Fifteen (15) selected members from 6 communities that will be directly impacted by the Ewoyaa Lithium Project have been taken on a four-day learning and experience sharing visit to Tarkwa by Friends of the Nation. The visit was to provide the avenue for the members to appreciate company-community relations, grievance mechanisms, business, human rights, and gender policies of mining firms in Tarkwa, and the role of local assemblies and the Environmental Protection Agency in protecting community rights and safeguarding the environment. Also, it was to provide insight into benefits sharing of mineral royalties through the Minerals Development Fund, resettlement and compensation and corporate social investments by mining companies.

The community members were from Ewoyaa, Krofu Kaampakrom and Ansaaze in the Mfantseman municipality of the Central Region in whose areas some 35.3Mt of lithium has been discovered.

They visited Tarkwa Municipal Assembly, the Environmental Protection Agency in Tarkwa, Anglogold Ashanti Iduaprim Mine, (Sustainability Department) Goldfields Ghana Limited-Tarkwa, Adieyie community (Mile 8) and interacted with Traditional leaders in Prestea.  Ghana has discovered in commercial quantities lithium deposits in Ewoyaa and adjourning communities led by Atlantic Lithium which is projected to have12.5 years life of mine at current estimates.

Lithium is used in the production of batteries to power electric vehicles and other electronic devices such as smartphones etc. and is considered a green source of energy to power the transition from fossil fuels to cleaner energy.

Interactions with the Tarkwa Nsuaem Municipal Assembly

At the Tarkwa Nsuaem Municipal Assembly, the visiting community members were taken through the impact of mining on the economy of Tarkwa by the Development Planning unit of the assembly, especially employment opportunities. They were also taken through the impact of allocations to the assembly from the Mineral Development Fund and how this has spurred development in the municipality.

The negative impacts of mining such as high expectations of residents, high cost of living, shift in traditional occupation of residents, conflict between mining company and catchment communities, as well as unacceptable social vices were also discussed.

At the Tarkwa Environmental Protection Agency

Community members also visited the Tarkwa office of the EPA. The team briefed them on the role of the EPA in environmental governance and how mining communities collaborate the efforts of the agency to co-manage the environment.

Discussions were also held on the processes for carrying out crop and land compensations, as well as resettlement of communities and how laxity on the part of one stakeholder could lead to regrettable consequences.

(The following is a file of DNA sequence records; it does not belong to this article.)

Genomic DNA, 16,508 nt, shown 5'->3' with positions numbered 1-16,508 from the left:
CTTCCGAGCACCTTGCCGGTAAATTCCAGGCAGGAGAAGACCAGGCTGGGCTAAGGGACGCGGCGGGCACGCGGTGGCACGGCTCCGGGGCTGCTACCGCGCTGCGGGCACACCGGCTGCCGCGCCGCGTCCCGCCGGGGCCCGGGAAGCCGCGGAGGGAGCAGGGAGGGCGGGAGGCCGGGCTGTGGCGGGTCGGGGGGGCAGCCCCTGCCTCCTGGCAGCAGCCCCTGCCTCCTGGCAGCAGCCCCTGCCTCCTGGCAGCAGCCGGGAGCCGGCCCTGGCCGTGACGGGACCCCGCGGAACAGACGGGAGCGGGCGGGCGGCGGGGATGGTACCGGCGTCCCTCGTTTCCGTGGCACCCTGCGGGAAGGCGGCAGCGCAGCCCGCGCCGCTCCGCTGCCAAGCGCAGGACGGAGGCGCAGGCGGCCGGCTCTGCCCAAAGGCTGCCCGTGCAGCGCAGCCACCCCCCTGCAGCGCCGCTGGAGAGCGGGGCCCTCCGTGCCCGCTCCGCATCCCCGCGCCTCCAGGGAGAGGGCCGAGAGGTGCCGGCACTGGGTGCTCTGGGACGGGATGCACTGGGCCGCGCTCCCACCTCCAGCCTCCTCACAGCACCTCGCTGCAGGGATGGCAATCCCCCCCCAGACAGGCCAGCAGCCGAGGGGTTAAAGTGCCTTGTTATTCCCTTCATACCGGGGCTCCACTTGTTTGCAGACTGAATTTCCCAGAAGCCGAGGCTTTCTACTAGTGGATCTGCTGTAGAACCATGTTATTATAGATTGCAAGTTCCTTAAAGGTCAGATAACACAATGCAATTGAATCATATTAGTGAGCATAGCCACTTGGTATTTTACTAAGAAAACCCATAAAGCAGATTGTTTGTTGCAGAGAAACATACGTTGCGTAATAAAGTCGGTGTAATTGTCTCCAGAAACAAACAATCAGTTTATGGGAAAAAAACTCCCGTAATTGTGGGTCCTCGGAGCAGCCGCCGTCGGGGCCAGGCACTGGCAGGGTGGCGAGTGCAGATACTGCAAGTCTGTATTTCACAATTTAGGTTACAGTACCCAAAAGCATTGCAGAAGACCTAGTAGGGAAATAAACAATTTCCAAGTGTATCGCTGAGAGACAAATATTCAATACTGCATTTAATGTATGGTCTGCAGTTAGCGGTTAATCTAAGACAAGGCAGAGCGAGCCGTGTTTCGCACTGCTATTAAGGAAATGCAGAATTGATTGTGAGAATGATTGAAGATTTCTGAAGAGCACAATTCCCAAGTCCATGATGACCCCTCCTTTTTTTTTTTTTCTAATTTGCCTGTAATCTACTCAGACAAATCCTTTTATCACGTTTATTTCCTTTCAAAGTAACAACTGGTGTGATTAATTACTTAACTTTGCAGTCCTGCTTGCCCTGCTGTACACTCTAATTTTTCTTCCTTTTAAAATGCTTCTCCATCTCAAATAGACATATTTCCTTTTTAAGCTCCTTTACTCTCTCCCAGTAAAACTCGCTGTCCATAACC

At Anglogold Ashanti Iduaprim Mine-Tarkwa

The visiting team also interacted with the Sustainability Department of the Anglogold Ashanti Iduaprim Mine. The company explained how communities and mining companies could live side by side. They spoke of Anglogold Ashanti’s grievance mechanisms, employment agreement with catchment communities, corporate social investment, and processes it followed in recently resettling the New Cape Town community in Tarkwa.

The team then visited the resettled community of Cape Town in Tarkwa. This is the new houses built to accommodate resettled residents by Anglogold Ashanti in Tarkwa. Not all the houses are completed and development is still ongoing.

At Goldfields Ghana Limited-Tarkwa

Goldfields Ghana Limited’s sustainability team met with the visiting community members. Their presentation discussed their crop and land compensation principles, grievance mechanisms, gender policy and corporate social investments. The team stressed why it is important for mining companies to inform every would-be affected community member of its exploratory and production activity ahead of time before lines of exploration are constructed through farmlands.

At Mile 8 (Adieyie Community)

At Adieyie Community (also called Mile 8), the visiting members met with the chief of the community and his elders, the assembly member for the Teberebie Electoral Area, the leadership of youth group in the catchment community and some community members.

They were taken through land and crop compensations issues and how they’ve been able to sort out that with the mining companies. They also explained employment codes and procedures signed with mining companies as well as corporate social investment strategies. Some Corporate Social Investments by Anglogold Ashanti Iduaprim Mine was also visited.

Time with Nana Nteboah Prah IV, divisional chief of the Prestea Himan Traditional Area.

Nana Nteboah Prah IV, divisional chief of the Prestea Himan Traditional Area took the team through traditional issues that often arise by the discovery of minerals in an area. He assisted the team to identify traditional issues that often arise and shared solutions that have worked in other traditional settings. He stressed on recognition of each other’s rights, role and equity in working in unison.